Girga (Arabic: جرجا‎  pronounced [ˈɡeɾɡæ], Coptic: ⲧⲓⲛ Din?) is a city in the Sohag Governorate of Upper Egypt. It is located on the west bank of the Nile River.

Girga

ⲧⲓⲛ?

جرجا
City
GirgaSuq1.jpg
GirgaMitwalliEntrance.jpg
Suq Market (left) - Mitwalli Mosque Entrance (right)
Girga is located in Egypt
Girga
Girga
Location in Egypt
Coordinates: 26°20′N 31°54′E / 26.333°N 31.900°E / 26.333; 31.900Coordinates: 26°20′N 31°54′E / 26.333°N 31.900°E / 26.333; 31.900
Country Egypt
GovernorateSohag
Population
 (2006)
 • Total102,701
Time zoneUTC+2 (EST)

NameEdit

U17O49
grg[1][2]
in hieroglyphs

It is viewed by some Egyptologists such as Brugsch that the name of the city derives from the ancient Egyptian word grg miri-amoun Ramessou which means "The establishment of Ramesses II",[3] although Daressy and Budge identify the name with Coptic Balyana near Abydos.[1][2]

U17 O49
<
M17Y5
N35
N36N5F31S29M23
>
grg mrj jmn rꜥmsw[2][3]
in hieroglyphs

OverviewEdit

Girga was the capital of the Girga Governorate until 1960, when the capital was moved to Sohag and the name of the governorate changed accordingly.[4] Girga has an estimated population of 71,564 (as of 1986) and has various economic industries which include cane sugar manufacturing and pottery. Near the city there is a monastery dedicated to St. George from which local folklore derives the name of the city.[citation needed] Also the city has another monastery, the el-Sini is reportedly the oldest Roman Catholic monastery ever built in Egypt. Girga has also been famed for its landscape, the beautiful paved Suq, and the el-Sini (Porcelain Mosque), which is reportedly the oldest known Roman Catholic monastery and was almost swept away by the Nile at one time.

HistoryEdit

The city was home and headquarters of the first Pharaoh of a unified Egypt, Narmer. As of today, it is unconfirmed to whether this is the site of the ancient city of This (Thinis) or the nearby village of Birba which was the capital of Egypt during the 1st and 2nd dynasties. Also neighbouring Girga is the ancient sites including Beit Khallaf, a necropolis where tourists can find mudbrick tombs dating back to the 3rd dynasty. The city has been known as Dgerja (Arabic: دجرجا‎) or Gerga (Arabic: جرجا‎) in medieval times. At one time, it was the center of Ottoman rule in the South Egypt, one of the largest cities of the Ottoman Empire.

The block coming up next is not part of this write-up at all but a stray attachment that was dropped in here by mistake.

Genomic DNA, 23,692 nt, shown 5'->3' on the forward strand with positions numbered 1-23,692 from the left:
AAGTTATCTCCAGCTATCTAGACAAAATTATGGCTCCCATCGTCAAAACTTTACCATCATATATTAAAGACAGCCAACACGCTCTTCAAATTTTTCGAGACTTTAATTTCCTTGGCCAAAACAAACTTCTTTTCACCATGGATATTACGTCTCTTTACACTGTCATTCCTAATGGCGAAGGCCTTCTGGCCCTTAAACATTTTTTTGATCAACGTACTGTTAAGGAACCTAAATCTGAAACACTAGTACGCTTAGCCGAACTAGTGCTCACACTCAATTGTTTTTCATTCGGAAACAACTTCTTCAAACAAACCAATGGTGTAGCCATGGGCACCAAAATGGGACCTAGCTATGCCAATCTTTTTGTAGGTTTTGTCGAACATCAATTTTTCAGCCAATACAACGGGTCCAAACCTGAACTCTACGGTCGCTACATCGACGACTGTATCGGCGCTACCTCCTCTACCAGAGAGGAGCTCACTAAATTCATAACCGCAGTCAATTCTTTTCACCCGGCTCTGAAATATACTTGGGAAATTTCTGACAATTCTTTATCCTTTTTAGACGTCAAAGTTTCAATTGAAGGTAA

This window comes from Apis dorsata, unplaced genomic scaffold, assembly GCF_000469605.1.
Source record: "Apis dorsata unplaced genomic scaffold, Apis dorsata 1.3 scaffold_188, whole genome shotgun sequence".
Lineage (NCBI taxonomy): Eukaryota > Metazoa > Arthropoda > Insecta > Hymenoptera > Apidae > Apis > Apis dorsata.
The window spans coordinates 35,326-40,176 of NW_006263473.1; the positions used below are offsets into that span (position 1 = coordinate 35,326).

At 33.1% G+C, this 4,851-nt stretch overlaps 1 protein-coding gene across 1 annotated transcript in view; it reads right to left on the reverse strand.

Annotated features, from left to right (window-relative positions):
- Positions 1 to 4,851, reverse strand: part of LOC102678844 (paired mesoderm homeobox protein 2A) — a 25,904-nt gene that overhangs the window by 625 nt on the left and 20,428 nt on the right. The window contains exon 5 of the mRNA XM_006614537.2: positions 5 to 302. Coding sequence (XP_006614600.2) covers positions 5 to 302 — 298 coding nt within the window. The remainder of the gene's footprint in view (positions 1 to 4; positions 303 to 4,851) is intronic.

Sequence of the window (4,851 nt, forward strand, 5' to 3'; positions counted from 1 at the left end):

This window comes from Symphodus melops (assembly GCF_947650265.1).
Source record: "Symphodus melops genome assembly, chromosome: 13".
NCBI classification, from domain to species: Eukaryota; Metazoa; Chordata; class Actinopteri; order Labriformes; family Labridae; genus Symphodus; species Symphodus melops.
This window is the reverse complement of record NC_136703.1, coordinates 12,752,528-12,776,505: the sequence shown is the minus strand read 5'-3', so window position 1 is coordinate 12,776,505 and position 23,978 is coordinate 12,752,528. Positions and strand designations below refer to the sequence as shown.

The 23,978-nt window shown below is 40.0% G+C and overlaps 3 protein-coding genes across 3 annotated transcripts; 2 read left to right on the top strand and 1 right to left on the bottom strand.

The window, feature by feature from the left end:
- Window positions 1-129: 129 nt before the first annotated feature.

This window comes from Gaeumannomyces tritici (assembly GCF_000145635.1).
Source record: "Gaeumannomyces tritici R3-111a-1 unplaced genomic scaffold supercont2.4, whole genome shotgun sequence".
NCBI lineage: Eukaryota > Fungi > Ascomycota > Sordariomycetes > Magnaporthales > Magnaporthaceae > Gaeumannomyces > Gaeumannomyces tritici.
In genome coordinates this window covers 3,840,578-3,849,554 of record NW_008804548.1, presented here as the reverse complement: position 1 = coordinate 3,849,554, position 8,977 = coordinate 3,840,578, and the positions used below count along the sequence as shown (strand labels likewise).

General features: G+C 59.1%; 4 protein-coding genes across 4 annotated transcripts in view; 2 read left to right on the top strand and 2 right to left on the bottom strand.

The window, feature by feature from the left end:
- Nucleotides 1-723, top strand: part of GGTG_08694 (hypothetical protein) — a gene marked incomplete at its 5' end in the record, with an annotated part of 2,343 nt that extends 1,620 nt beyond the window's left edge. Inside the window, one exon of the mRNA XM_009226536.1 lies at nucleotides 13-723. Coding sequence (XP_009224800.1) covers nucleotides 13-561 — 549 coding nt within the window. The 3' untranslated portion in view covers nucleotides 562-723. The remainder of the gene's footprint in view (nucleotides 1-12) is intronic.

In 1791, Saint Yousab El Abah (also Joseph el-Abbah) was the bishop of the city.

ClimateEdit

Köppen-Geiger climate classification system classifies its climate as hot desert (BWh).

Climate data for Girga
Month Jan Feb Mar Apr May Jun Jul Aug Sep Oct Nov Dec Year
Average high °C (°F) 22.3
(72.1)
24.3
(75.7)
28.1
(82.6)
33.5
(92.3)
36.9
(98.4)
38.3
(100.9)
37.9
(100.2)
38.1
(100.6)
34.9
(94.8)
32.4
(90.3)
28.8
(83.8)
23.8
(74.8)
31.6
(88.9)
Daily mean °C (°F) 13.7
(56.7)
15.3
(59.5)
18.7
(65.7)
23.9
(75.0)
27.8
(82.0)
29.5
(85.1)
29.5
(85.1)
29.9
(85.8)
27.7
(81.9)
25.1
(77.2)
20.4
(68.7)
15.5
(59.9)
23.1
(73.6)
Average low °C (°F) 5.1
(41.2)
6.1
(43.0)
9.4
(48.9)
14.3
(57.7)
18.7
(65.7)
20.8
(69.4)
21.2
(70.2)
21.8
(71.2)
20.5
(68.9)
17.9
(64.2)
12.2
(54.0)
7.3
(45.1)
14.6
(58.3)
Average precipitation mm (inches) 0
(0)
0
(0)
0
(0)
0
(0)
0
(0)
0
(0)
0
(0)
0
(0)
0
(0)
0
(0)
0
(0)
1
(0.0)
1
(0)
Source: Climate-Data.org[5]

See alsoEdit

ReferencesEdit

  1. ^ a b Wallis Budge, E. A. (1920). An Egyptian hieroglyphic dictionary: with an index of English words, king list and geological list with indexes, list of hieroglyphic characters, coptic and semitic alphabets, etc. Vol II. John Murray. p. 1049.
  2. ^ a b c Gauthier, Henri (1928). Dictionnaire des Noms Géographiques Contenus dans les Textes Hiéroglyphiques Dictionnaire des Noms Géographiques Contenus dans les Textes Hiéroglyphiques Dictionnaire des Noms Géographiques Contenus dans les Textes Hiéroglyphiques Vol. 5. pp. 217, 218.
  3. ^ a b Brugsch, Heinrich (1879). Dictionnaire géographique de l'ancienne Egypte: contenant par ordre alphabétique la nomenclature comparée des noms propres géographiques qui se rencontrent sur les monuments et dans les papyrus. J. C. Hinrichs. pp. 853–854.
  4. ^ Law, Gwillim (1999). Administrative Subdivisions of Countries: A Comprehensive World Reference, 1900 through 1998 (snippet view). Jefferson, NC: McFarland. p. 114. ISBN 978-0-7864-0729-3. Retrieved 2010-08-07.
  5. ^ "Climate: Girga - Climate graph, Temperature graph, Climate table". Climate-Data.org. Retrieved 14 August 2013.

External linksEdit